Norman Rockwell Museum, Stockbridge, MA

My mother’s favorite artist was Norman Rockwell.
Growing up, this embarrassed me to no end.
He just wasn’t hip enough for my sensibilities.
During high school, my bedroom walls featured thumb-tacked posters of Klimt’s The Kiss, Picasso’s Hand with Flowers (such an ironic title, so clever) and whatever M.C. Escher thing was in vogue at the time.
I pretended to find meaning in Mark Rothko, tacking Red, Orange, Tan and Purple over my bed.

The hallway in our house was lined with her Norman Rockwell plates, which she collected and treasured, saving the boxes and all the written documentation inside.
I scoffed at these even as she opened the new ones we ordered for her every Christmas.
How could she like this pedestrian illustration and call it art?
I remember once telling her she could just cut out photos from a magazine and tape them to the wall, it would be the same thing.

Aren’t you sad you didn’t know me then?

After she died, I inherited all the Rockwell prints, plates and books.

One afternoon when I was cleaning out her house, I sat in her chair and paged through the Rockwell book she kept next to it.

It’d been years since I’d even noticed any of the prints on the wall, they literally had blended into the background along with all the other odds and ends in this house she’d lived in for over 40 years.

Looking at the book, I saw illustrations and paintings of Norman Rockwell’s that I’d never seen before. I had no idea about his amazing gifts as a painter, where he was from, or that his work was done from photos taken of the people who lived around him.

(I’d also learned, post high school, to appreciate illustrators. A lot.)

I noted that I should look into this some more some time. And I didn’t get rid of the books or the plates, packing them away with the other things of hers I saved.

A few weeks ago, we took a road trip to Stockbridge, Massachusetts, to the Norman Rockwell Museum.

I somehow felt like going there for my mom, since she never did.

We left the Catskills and headed to the Berkshires. (pronounced Berk-sheers, you sillies)
Happily, the museum’s not in some steel-sided hut along the thruway.
It’s in this gorgeous setting:

I took those photos walking around the site, the day was spectacular.

As we approached the museum itself, we were greeted by a smiling gentleman in a blue blazer, sitting on a bench. In reply to our how are you, he said “Great, now that you’re here!”
We found out later that as a kid he’d posed for a photo that became one of Rockwell’s paintings.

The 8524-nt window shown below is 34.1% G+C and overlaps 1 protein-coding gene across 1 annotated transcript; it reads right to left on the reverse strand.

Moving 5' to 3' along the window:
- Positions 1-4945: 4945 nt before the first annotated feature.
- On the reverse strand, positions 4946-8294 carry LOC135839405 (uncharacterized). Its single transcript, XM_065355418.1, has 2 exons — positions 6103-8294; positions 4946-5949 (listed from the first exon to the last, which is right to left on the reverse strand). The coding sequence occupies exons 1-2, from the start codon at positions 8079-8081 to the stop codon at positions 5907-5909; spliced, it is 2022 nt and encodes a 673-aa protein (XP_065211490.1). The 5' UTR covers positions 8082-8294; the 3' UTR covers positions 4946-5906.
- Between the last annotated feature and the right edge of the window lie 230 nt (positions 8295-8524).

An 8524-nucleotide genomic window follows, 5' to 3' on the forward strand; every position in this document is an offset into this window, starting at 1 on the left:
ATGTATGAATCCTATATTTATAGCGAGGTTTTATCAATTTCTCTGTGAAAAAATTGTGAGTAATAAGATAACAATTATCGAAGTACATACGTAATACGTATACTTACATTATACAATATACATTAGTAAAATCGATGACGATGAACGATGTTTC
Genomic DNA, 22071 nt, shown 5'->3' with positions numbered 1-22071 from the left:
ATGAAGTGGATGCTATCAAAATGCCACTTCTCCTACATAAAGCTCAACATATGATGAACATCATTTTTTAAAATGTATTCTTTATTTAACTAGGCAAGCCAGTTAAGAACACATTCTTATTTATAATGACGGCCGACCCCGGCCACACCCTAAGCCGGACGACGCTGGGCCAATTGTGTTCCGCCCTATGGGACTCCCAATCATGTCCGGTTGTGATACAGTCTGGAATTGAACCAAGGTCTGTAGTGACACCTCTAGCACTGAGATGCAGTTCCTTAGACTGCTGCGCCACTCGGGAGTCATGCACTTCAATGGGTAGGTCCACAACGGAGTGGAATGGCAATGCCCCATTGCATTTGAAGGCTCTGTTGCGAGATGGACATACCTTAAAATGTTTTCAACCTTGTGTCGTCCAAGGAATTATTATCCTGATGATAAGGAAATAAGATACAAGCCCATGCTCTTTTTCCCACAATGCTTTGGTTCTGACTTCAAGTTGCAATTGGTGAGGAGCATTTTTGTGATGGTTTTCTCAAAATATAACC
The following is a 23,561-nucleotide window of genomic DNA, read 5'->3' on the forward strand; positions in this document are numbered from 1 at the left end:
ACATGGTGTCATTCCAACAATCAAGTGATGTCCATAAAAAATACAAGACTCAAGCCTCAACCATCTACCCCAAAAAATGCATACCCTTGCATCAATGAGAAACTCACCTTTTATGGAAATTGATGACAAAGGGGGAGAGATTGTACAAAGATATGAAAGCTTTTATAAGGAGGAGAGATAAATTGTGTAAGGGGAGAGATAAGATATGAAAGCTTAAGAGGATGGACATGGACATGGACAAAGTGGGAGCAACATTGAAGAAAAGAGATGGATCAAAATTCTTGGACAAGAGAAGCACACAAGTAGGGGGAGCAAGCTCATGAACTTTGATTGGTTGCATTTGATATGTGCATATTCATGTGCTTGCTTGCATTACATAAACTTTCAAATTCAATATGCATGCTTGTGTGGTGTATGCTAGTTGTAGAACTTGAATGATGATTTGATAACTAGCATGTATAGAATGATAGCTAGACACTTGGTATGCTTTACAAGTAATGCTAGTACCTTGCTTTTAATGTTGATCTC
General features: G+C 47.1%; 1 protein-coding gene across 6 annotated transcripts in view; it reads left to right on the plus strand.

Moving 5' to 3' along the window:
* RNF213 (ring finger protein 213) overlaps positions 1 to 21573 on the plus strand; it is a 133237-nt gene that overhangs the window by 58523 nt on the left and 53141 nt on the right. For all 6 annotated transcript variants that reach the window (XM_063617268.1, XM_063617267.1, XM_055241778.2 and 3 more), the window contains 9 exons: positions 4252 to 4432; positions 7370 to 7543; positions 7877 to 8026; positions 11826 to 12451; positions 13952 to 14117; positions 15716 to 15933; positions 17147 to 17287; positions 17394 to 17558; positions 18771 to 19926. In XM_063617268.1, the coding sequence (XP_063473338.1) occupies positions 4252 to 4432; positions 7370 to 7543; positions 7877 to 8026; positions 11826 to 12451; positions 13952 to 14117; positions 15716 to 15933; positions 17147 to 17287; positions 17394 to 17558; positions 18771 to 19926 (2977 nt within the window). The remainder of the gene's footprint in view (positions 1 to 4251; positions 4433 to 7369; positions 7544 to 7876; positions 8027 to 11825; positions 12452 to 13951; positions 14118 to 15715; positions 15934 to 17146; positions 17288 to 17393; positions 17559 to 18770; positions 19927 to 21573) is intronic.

The museum is in a beautiful, light-filled building, and as soon as we walked into one of the galleries, I was struck by how large the paintings are. Here’s a shot of a gallery from the museum’s website, just to give you an idea of size.

The first thing I saw, before any paintings, were the faces of the people looking at them. People were looking at the work as if they were seeing an old friend, an old friend they loved very much. Smiles of recognition, laughter, and awe were all around me. I’ve never seen this at a museum before. No one had that look of, “I’m pretending to like this, but I haven’t a clue what it means.”

The first painting I saw was The Problem We All Live With, 1964.

To my complete surprise, tears immediately sprung to my eyes as I stood in front of this. It was the detail. The care that had been taken to show every nuance of this afternoon in American history: the girl’s pristine white dress, shoes and socks, the ruler she carried, the determination on her face, all painted with Rockwell’s incredibly sure hand and amazing sense of detail. I’d seen this image many times, but how had I never noticed the tomatoes?

I now understood Norman Rockwell as the brilliant American historian he was, capturing every shade of what it is that makes us who we are.

These were some of my other favorites.


Jury Holdout, 1959.


Lineman, 1947.
Originally painted as an AT&T promotion, donated to the museum by Verizon in 2008.
(Thanks, Verizon! I feel I had a small part in allowing them to afford this.)


Going and Coming, 1947.


Breaking Home Ties, 1954.

A bonus for us on this visit was the gallery displaying Rockwell’s movie posters. They’re displayed with some of the original oil paintings beside them.
The painting of Jennifer Jones, below, is breathtaking. Combined with the graphics on the movie poster, it makes a stunning package. If only movie posters still looked like this.


Calling Don Draper!

After seeing his work, a opportunity to visit his actual studio on the grounds was icing on the cake. The studio is set up to look just the way it did when he was painting what’s on the easel, recreated from photographs. The detail again is incredible, down to what’s playing on the radio.
An informative guide/docent who clearly loves his work can answer any/all questions about the studio.

An additional gallery was offering the work of William Steig, which in itself would have been enough to get me to visit. Another bonus!

The museum has a great education program, classes for kids, and all sorts of on-going events.
The gorgeous setting for this collection of American treasures couldn’t be more perfect.

My mom would have loved it.

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